ORCID

https://orcid.org/0000-0001-5648-4663

Date of Award

2023

Document Type

Dissertation

Degree Name

Psychology (Ph.D.)

Department

Psychology

First Advisor

Mark D. Terjesen

Second Advisor

Lauren Moskowitz

Third Advisor

Marlene Sotelo-Dynega

Abstract

Student performance on kindergarten screening measures and level of kindergarten-entry skills have been shown to be predictive of subsequent academic achievement, thus making kindergarten screening measures a useful tool that guides the monitoring of student progress over time. Though a commonly used tool to assist in kindergarten placement considerations by educators nationwide, the literature is lacking in studies that demonstrate the predictive ability of the Developmental Indicators for the Assessment of Learning – Fourth Edition (DIAL-4) on later academic achievement. Related, behavioral and emotional functioning has been demonstrated to significantly impact student achievement. While the literature supports the predictive ability of kindergarten screening measures on academic performance, research is limited on how behavioral functioning moderates this predictive relationship. The present study aimed to examine the predictive ability of the DIAL-4 on later academic achievement and identify whether behavioral and emotional functioning impacts upon, and to what degree, the relationship between academic achievement and the DIAL-4. Additionally, this study examined the impact of the pause of in-person learning, as caused by the COVID-19 pandemic on student achievement and behavioral and emotional functioning through within-samples comparisons of student functioning in 2019 and 2021 to identify change amongst individual students. The results support the predictive ability of the DIAL-4 on subsequent academic achievement with significant correlations between DIAL-4 scores obtained before kindergarten with subsequent measures of academic achievement. The was no evidence found for a moderation effect of behavioral and emotional functioning on the prediction of academic achievement. Lastly, when controlling for scores on the DIAL-4, the data suggest a decrease in rate of student academic achievement and an increase in emotional and behavioral dysregulation following the onset of the COVID-19 pandemic demonstrated by statistically significant differences in BERI scores as well as significant decreases in rates of growth in reading ability within some cohorts. These findings provide educators with empirical evidence for the utility of the DIAL-4 in predicting academic achievement as well as insight into how the COVID-19 pandemic impacted students’ functioning.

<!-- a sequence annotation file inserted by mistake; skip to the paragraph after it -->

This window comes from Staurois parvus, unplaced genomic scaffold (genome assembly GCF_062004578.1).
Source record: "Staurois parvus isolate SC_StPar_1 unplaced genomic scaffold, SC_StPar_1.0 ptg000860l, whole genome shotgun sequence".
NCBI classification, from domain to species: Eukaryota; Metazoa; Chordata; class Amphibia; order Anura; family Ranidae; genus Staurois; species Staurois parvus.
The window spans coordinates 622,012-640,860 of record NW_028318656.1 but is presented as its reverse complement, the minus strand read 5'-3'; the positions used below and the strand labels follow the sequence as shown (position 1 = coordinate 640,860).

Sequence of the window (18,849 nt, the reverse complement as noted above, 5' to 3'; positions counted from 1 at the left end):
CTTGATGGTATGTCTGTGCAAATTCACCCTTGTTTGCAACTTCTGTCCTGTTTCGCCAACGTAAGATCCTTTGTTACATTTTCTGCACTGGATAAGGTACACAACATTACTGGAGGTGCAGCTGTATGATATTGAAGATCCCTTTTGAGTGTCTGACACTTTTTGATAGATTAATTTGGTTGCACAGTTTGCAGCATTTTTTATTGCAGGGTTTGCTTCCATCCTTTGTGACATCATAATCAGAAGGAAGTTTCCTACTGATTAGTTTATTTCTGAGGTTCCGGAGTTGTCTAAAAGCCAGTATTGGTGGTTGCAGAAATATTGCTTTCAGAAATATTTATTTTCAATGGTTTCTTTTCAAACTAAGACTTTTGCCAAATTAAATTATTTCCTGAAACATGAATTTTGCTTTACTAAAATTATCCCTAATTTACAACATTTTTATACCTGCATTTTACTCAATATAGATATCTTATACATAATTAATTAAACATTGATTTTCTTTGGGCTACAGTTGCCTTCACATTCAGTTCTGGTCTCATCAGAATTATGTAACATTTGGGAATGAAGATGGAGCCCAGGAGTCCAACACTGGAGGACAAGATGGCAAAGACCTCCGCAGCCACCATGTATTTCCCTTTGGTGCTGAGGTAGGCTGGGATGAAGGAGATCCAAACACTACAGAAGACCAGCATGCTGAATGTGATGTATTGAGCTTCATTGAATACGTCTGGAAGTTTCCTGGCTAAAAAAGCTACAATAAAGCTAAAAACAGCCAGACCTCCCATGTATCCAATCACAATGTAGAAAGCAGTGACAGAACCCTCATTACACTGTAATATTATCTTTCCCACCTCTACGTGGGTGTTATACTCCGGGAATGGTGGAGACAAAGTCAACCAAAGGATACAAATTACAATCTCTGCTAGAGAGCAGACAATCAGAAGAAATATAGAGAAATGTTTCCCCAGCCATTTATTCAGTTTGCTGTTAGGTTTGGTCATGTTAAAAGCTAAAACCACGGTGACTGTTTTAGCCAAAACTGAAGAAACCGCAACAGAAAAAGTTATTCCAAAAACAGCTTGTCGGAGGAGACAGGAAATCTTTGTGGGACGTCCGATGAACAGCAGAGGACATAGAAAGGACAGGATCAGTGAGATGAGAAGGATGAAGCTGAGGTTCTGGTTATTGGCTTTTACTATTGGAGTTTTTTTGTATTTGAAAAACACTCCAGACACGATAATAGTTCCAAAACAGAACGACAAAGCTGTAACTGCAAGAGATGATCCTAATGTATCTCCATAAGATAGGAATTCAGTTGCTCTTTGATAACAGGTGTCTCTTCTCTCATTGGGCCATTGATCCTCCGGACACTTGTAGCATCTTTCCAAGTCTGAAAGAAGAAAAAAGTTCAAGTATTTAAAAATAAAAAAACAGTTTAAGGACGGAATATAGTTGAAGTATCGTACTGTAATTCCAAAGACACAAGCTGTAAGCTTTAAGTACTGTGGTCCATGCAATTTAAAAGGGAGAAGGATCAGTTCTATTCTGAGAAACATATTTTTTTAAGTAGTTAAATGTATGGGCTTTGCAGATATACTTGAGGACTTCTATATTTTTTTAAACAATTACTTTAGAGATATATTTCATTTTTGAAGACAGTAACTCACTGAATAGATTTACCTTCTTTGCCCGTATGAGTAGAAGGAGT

Included in

Psychology Commons

COinS